Friday, July 1, 2011

Lewes, Sussex


Doing the math

Lewes is full of houses with beautiful brickwork, but sometimes the ‘brickwork’ is not what it seems. Many of the fronts of houses in this town are not built of brick at all but covered with a kind of tile designed to look like brick. These tiles, called mathematical tiles. became popular during the 18th century and were usually used to clad timber-framed houses so that they looked as if they were built in brick. There are lots of them in Lewes, and in other places in southeast England, such as Brighton.

Although mathematical tiles are usually the same colour as regular red bricks, they are quite easy to spot when you get your eye in. They’re a different size from bricks and, because of their slender profile, they look different at joins and at the corners of the building. Sometimes the tiles are not red at all, but black. There are quite a lot of these black tiles in Brighton and they also feature on this Lewes building, Bartholomew House, near the entrance to the castle.

At a quick glance you might think this house was built of black glazed brick. But when you look more closely, there are several odd things about it that give the game away. Here’s a house with the sash windows and fanlights of the 18th century, but the proportions are all wrong. An 18th-century house would not normally have the ground-floor window in the middle: this window would line up with those on the upper floors. The pair of doors is unusual too. And the fact that none of the windows has the classical number of panes. And the way in which the three lower windows almost touch at the corners. And the lack of arches and keystones above the windows.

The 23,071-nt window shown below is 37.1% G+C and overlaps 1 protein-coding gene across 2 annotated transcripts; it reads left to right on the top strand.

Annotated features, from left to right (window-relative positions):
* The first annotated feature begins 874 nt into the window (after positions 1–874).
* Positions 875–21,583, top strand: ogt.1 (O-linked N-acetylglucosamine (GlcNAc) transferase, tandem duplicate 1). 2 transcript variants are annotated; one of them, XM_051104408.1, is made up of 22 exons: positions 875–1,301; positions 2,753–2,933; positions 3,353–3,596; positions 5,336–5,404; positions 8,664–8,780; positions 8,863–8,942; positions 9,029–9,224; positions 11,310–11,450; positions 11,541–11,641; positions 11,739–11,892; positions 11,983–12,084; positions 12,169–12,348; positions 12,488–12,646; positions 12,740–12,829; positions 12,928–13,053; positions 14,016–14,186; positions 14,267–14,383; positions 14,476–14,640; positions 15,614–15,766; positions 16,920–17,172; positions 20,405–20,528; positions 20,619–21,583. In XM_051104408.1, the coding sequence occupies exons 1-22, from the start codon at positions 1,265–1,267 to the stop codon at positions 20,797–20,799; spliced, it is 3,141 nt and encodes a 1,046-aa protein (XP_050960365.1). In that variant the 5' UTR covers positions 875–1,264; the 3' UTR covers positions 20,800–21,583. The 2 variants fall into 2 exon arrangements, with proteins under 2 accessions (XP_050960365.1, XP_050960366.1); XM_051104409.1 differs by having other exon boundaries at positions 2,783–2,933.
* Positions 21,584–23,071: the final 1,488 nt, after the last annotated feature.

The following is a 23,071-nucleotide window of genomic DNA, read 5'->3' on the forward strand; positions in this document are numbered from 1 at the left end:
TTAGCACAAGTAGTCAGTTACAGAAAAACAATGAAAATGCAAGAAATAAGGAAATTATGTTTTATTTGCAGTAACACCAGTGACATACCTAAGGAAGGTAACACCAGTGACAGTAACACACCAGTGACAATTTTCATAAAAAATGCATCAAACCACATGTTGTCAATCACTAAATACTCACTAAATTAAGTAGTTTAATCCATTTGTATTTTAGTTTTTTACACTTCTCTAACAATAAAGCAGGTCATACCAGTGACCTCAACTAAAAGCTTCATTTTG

Put all this together, and it looks as if this is a framework building. In other words, what’s holding it all up is not a brick wall, but a timber frame, and this frame dictates where the windows and doors can be. Some time in the 18th century, the owners decided to upgrade it, following the fashion, using glazed black tiles. If you look at the corners (photograph below), there’s a narrow wooden band covering up what would be an uncomfortable join if the edges of the tiles had been exposed: a neat solution to a major headache with mathematical tiles. The moulding around the windows is probably wooden too (I was so taken with the look of this house that I forgot to kick or tap these parts to find out.)

Why tile a house like this? It is sometimes said that mathematical tiles came into favour as a way of avoiding a tax on bricks that came in in 1784. But mathematical tiles were in use well before this date – and were taxed too†. It was more to do with fashion. Timber was out; brick was in; tiles gave the appearance of brick without the expense of a complete rebuild. Fashion – and finance – ruled the day, and the builders of 18th-century Lewes did the math.

* * *

† As pointed out by Alec Clifton-Tailor in his chapter on Lewes in his Six More English Towns (1981). I’m indebted to his account in this post.

18 comments:

Hels said...

There is nothing new under the sun... every new trend has been derived from something that was invented ages ago. Perhaps in the inter-war era, architects looked at 18th century mathematical tiles and said, "we can do that! Let's invent brick veneer siding"

Philip Wilkinson said...

Hels: We all stand on the shoulders of giants, as Newton (I think) said – or on the shoulders of 18th-century builders anyway.

Anonymous said...